Aphasia is the inability to speak, read, write and/or listen. Around 20-40% of stroke survivors will experience some degree of aphasia and thus can have a significant impact on their recovery. In this article we will explain the different types of aphasia.
The most severe form of aphasia is global — it affects the ability to speak, read, write, and understand words. A stroke survivor with an extensive injury in the brain may experience this form of aphasia, and can improve it with appropriate speech and language therapy.
This form of aphasia is also called non-fluent or Broca’s aphasia, because the person knows what they want to say but cannot communicate it appropriately through speech or writing.
This form of aphasia is also called fluent or Wernicke’s aphasia, because although the person can read/hear what is being said to them, they cannot understand the meaning of the words.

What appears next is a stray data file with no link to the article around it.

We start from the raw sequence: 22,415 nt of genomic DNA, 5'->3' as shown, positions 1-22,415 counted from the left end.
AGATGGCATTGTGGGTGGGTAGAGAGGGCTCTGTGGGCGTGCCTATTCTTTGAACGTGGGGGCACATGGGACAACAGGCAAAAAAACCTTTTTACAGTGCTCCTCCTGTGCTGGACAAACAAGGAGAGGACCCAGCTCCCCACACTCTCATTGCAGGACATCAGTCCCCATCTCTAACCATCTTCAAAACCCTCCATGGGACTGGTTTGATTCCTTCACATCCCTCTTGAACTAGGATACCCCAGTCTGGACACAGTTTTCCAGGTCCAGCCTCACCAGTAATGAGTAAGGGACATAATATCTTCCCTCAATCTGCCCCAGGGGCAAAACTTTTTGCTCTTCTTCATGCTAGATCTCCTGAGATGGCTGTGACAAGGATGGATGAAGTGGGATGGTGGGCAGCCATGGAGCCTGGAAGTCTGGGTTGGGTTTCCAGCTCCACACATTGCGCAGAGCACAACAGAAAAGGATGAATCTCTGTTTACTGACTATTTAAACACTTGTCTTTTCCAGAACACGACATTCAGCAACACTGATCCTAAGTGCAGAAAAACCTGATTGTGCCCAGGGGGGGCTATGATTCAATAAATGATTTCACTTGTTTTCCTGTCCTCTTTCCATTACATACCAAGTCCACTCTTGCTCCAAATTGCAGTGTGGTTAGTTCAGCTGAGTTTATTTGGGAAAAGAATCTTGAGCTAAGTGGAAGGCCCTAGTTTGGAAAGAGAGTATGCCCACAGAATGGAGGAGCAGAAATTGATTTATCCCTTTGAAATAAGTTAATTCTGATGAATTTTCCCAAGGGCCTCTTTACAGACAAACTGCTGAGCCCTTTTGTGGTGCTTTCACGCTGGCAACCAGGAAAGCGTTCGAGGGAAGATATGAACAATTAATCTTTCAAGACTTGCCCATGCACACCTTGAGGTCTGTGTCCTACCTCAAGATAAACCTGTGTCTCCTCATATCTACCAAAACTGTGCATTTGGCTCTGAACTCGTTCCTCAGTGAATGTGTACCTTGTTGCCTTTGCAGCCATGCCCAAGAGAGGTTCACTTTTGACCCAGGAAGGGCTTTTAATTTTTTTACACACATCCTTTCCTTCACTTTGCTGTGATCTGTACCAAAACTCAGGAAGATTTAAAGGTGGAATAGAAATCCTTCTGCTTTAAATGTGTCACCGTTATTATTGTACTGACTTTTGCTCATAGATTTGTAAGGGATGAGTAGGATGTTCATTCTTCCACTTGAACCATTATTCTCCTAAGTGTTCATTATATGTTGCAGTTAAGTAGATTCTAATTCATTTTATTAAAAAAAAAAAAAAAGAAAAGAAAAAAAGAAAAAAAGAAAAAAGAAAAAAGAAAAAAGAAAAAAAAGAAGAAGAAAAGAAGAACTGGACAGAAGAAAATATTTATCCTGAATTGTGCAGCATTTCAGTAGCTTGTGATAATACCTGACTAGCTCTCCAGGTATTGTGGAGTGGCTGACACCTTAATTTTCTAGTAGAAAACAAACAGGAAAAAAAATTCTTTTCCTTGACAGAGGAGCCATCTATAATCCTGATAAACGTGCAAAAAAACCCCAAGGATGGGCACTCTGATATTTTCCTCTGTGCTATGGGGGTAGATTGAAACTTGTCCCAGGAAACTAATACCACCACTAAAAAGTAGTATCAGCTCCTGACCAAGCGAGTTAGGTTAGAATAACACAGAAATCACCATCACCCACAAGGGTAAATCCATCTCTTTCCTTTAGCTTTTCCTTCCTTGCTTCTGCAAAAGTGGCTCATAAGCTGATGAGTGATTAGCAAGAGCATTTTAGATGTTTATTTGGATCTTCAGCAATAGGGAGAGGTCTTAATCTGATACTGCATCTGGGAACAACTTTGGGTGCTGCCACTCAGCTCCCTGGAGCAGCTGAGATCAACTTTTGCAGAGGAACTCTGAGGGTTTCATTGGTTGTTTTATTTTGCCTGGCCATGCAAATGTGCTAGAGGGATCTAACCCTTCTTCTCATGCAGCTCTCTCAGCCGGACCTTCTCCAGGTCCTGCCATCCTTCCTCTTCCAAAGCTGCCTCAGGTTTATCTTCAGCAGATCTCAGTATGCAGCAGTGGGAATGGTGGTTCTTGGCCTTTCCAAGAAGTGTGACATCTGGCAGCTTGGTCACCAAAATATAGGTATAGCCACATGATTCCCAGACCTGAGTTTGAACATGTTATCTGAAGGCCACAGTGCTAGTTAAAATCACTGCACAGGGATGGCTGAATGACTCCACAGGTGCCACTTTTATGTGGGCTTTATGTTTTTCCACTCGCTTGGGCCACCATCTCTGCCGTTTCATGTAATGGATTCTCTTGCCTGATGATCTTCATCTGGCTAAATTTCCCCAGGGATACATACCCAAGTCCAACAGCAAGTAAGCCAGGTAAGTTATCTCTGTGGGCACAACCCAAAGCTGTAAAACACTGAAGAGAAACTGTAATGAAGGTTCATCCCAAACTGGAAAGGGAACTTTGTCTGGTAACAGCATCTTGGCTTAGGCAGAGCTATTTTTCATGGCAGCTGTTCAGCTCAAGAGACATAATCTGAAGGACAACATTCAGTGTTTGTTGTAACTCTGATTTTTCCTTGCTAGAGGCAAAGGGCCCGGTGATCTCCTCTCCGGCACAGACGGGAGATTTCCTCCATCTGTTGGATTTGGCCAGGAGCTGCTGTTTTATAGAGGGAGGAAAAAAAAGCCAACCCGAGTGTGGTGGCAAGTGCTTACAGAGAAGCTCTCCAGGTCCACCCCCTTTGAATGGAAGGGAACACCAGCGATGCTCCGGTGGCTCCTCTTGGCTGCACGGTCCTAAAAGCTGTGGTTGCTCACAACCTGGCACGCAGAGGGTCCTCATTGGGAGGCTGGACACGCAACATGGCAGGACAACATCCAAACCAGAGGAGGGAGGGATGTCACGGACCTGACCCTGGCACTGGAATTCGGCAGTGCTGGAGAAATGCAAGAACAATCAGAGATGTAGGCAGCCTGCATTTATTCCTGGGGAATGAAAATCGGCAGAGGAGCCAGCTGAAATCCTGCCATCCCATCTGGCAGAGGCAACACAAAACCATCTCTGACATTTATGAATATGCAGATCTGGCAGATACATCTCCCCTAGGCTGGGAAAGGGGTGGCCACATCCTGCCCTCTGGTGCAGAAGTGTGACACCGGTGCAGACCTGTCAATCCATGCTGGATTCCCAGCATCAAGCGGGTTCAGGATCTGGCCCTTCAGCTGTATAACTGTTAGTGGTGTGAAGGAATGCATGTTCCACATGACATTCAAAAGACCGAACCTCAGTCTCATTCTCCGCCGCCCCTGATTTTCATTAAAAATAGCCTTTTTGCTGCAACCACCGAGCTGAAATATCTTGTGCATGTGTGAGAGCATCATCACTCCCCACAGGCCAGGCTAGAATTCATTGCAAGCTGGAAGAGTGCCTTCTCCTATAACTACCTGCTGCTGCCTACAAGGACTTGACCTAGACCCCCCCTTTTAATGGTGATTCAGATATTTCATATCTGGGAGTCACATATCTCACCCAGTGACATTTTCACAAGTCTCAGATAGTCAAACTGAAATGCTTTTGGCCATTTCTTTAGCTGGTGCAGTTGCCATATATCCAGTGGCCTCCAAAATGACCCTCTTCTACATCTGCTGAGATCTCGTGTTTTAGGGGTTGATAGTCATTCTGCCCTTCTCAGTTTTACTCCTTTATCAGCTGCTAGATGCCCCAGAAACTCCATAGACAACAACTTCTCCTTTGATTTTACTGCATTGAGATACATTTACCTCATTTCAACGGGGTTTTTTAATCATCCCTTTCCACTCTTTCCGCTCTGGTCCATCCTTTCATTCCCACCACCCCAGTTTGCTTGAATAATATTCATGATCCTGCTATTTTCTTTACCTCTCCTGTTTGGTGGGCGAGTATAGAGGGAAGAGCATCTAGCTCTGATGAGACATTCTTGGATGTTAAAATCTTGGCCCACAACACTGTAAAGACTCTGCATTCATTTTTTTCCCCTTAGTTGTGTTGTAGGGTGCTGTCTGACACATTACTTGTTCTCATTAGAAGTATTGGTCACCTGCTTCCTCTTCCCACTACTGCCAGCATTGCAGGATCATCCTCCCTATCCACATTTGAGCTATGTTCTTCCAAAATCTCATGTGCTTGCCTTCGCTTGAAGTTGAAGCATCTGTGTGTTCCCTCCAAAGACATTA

A person experiencing anomic aphasia has difficulty finding the words they need to communicate what they want to say. Their speech is often full of random words or nouns and can make it very frustrating for them to communicate.
Aphasia is treatable and not always permanent. There are speech and language therapies that may help make speaking, reading and writing easier. If you are a caregiver for a stroke survivor with aphasia, here is an article with tools you may find helpful.